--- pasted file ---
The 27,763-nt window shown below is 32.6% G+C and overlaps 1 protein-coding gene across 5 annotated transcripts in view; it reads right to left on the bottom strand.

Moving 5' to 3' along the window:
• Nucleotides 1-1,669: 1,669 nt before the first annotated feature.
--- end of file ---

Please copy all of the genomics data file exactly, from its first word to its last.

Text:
The 27,763-nt window shown below is 32.6% G+C and overlaps 1 protein-coding gene across 5 annotated transcripts in view; it reads right to left on the bottom strand.

Moving 5' to 3' along the window:
• Nucleotides 1-1,669: 1,669 nt before the first annotated feature.